One of the main purposes of our July trip to Normandy was to visit places that commemorate the landing of allied forces and the opening of the Western Front 70 years ago.
The traces of the Second World War have been well preserved in Normandy, and carefully eyed today. This was the scene of a brutal and bloody battle, which cost the lives of thousands of soldiers and prejudiced the outcome of the Second World War. But there it is a huge plus for France, who has never tried to wipe out the traces of the fascist occupation or forget an unpleasant part of history.
I didn’t study the opening of the Western Front in school. Although, it was believed that the main events took place on the Eastern Front and the British and the Americans only took advantage of the favorable situation. But if it weren't for D-Day, it would be difficult to imagine any outcome that would have been as favorable as the modern political map of Europe today. It is worth knowing what happened off the coast of Normandy 70 years ago. Moreover, many things have preserved exactly as it looked just after the battle, and this makes this part of Normandy an invaluable exhibit of military history for the world.
The most powerful amphibious operation, organized by Britain and its allies on July 6, 1944, took place at the same time along the huge coastline of Normandy. It is clear that it is not physically possible to inspect all 49 miles (80 kilometers). Especially as the French have turned this battlefield into a giant, open-air museum, consisting of a multitude of interesting objects in honor of the anniversary of that date.
All the territory could be inspected for weeks. Therefore, those who do not have much time should know in advance where to go and what to see first.
It is worth remembering that the entire landing operation, under the code name "Overlord", was divided into five sectors - Utah, Omaha, Gold, Juno and Sord (now the so-called corresponding beaches of the Normandy coast). It occurred in two stages. Paratroopers numbering 24,000 were put on the ground the first night. And then, at 6:30 a.m., the amphibious assault began.
In total, 156,000 soldiers, 30,000 landing crafts, several planes, tanks, guns and other equipment took part in that operation.
The allies had surprisingly managed to outwit the German command. The Germans followed the preparations and the teachings of the allies and seemed to be ready to attack. But there was a storm at sea a few days before the start of operations, and it had completely sacked the Germans.
Despite the surprise effect and the enormous numerical superiority, there was a moment when the operation had almost broken. The fate of the grand battle was decided in the Omaha sector.
So, first I went there. The local places resembled the famous California coast. Today, there is not a lot of buildings reminiscent of the massacre of 70 years ago.
American paratroopers had killed nearly 3,000 people in just a few hours of fierce fighting, early in the morning. Almost all the tanks, and many other vehicles, were destroyed.
The Germans had excellent firing positions, which, due to bad weather could not be suppressed by the allied aviation and naval artillery. At one point, the American command on this site was on the verge of canceling the operation and withdrawing surviving troops.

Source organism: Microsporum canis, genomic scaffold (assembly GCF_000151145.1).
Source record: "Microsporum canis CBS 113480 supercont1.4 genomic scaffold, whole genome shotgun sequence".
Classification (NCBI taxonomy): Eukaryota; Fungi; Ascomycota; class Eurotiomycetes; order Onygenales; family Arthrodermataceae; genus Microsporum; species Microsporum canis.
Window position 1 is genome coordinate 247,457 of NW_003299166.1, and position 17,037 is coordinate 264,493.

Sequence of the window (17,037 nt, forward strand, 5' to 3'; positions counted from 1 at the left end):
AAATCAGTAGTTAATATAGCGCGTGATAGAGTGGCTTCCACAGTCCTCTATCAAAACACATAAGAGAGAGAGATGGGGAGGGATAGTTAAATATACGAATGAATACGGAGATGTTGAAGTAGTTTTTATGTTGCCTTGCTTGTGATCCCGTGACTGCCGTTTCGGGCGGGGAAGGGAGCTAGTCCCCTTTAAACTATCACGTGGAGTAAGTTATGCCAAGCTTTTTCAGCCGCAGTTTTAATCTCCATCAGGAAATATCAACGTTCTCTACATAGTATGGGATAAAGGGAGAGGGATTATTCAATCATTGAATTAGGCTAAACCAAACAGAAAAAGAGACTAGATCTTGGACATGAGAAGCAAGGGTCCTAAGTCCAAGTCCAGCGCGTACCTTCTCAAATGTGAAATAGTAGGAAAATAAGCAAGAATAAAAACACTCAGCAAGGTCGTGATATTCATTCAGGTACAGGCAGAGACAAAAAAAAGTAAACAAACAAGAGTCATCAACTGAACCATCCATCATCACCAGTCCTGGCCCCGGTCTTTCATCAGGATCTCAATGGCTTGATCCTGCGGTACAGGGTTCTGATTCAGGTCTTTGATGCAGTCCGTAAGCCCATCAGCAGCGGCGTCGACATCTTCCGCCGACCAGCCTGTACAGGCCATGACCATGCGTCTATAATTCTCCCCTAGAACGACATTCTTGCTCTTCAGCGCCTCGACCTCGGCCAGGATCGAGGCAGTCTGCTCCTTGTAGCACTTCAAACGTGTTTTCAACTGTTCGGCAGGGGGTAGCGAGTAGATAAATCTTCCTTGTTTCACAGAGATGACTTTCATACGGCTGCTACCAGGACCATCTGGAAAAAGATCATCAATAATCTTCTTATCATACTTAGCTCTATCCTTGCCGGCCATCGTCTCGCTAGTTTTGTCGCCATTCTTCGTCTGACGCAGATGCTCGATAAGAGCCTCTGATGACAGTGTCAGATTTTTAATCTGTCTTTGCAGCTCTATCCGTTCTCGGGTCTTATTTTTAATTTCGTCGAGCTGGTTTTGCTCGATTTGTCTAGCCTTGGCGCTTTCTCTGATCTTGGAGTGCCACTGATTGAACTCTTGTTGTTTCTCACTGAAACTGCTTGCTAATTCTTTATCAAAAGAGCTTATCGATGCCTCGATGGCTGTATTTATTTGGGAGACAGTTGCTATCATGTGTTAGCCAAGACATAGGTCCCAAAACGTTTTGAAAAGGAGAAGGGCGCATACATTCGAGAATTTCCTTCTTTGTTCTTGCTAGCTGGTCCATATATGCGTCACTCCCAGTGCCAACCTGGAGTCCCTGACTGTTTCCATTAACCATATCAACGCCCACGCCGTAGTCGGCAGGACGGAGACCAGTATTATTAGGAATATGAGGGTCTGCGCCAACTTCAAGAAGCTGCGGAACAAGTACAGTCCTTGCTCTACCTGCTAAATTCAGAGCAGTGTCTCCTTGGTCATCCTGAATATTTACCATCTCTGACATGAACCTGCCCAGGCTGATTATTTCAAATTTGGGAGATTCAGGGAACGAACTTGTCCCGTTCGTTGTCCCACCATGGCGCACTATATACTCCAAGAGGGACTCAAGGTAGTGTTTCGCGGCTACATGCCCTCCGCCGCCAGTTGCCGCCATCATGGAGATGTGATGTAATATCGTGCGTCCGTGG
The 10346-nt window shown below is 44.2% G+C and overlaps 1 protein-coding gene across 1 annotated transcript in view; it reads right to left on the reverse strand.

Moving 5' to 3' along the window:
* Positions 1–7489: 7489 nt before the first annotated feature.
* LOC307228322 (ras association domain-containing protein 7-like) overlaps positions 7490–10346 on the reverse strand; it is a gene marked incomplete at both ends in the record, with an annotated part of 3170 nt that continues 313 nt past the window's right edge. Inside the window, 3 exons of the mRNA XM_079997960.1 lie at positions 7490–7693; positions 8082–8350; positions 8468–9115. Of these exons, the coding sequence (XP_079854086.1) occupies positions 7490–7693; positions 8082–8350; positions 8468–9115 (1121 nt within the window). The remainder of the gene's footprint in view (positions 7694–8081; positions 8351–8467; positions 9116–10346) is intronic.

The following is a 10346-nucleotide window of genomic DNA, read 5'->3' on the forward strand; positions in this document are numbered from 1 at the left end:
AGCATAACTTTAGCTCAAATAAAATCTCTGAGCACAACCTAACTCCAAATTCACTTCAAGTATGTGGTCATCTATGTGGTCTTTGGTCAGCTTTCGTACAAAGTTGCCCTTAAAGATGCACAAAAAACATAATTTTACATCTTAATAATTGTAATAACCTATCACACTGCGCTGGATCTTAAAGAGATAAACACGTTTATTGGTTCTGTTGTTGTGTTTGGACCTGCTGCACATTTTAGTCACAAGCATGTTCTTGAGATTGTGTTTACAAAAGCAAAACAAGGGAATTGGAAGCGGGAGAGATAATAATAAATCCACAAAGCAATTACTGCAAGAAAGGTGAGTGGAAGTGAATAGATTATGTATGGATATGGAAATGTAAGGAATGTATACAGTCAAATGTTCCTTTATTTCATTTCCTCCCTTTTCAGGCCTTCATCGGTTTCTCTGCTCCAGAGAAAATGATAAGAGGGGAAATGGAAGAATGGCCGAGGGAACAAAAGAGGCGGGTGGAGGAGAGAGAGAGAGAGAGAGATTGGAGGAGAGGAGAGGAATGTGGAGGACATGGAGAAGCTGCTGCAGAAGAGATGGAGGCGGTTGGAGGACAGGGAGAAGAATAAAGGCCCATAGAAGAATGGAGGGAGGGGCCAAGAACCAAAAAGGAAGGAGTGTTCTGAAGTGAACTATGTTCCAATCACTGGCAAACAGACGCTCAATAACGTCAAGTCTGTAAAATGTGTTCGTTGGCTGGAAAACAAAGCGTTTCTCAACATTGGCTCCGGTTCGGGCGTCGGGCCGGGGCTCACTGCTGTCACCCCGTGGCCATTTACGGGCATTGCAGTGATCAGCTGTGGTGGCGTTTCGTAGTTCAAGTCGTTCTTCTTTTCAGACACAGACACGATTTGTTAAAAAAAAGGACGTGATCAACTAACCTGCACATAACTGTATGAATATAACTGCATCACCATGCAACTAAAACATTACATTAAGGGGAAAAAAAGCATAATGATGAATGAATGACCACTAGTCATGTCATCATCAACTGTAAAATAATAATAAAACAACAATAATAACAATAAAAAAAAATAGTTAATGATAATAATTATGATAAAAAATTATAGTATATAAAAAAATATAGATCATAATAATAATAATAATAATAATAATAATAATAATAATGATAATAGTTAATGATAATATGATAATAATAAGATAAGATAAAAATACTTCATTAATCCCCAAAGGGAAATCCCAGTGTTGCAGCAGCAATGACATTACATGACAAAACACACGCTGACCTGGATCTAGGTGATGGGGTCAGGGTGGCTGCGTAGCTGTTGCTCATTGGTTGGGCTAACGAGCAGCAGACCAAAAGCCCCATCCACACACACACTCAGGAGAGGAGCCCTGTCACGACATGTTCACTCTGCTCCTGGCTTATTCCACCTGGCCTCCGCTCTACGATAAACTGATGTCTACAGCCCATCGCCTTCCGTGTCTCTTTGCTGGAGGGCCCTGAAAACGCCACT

By 1 p.m. on that fateful day, the Germans reported an almost complete victory, but it was too early to rejoice. Firstly, the Germans suffered a crushing defeat on other sectors of the coast. And secondly, several American rangers managed to consolidate and break into the enemy fortifications. The German military men in the sector of Omaha were forced to retreat or surrender by the evening of the first day of battle.
Today, the largest American military cemetery in France is located near the coast. We did not go there. The place is well known to tourists. I was much more interested in exploring the preserved German defenses.
The gun bunkers fired the coast from side sectors, protecting itself from direct hits from the sea. Several underground shelters and firing points were preserved.
The entire coast could be seen from the coastal hills.
The main problem when it came to landing wasn't the Germans, but the bad weather and underwater currents. Today, several war memorials and a museum are located on the beach of Utah. There you can see a plane that was used for landing.
There were lots of people due to the easy access, a large car park, and the restaurant. This place did not seem like a monument to military history, but rather a well-advertised brand.
, located near the Gold Beach.
Four powerful gun bunkers are located in the middle of the field. Also, there’s a perfectly preserved observation gunner station very close to the shore.
During the commemoration of D-Day, three of the four guns were damaged, but the battery did not stop firing.
It was bombed from the air and shelled from ships, but in the evening, the personnel surrendered to British paratroopers who had surrounded them.
Quite a different story occurred with
. Only dilapidated concrete domes of the battery have survived to our days. It was built about 1.8 miles (3 kilometers) from the shore, on a small hill.
I saw with my own eyes the place where history was made 70 years ago.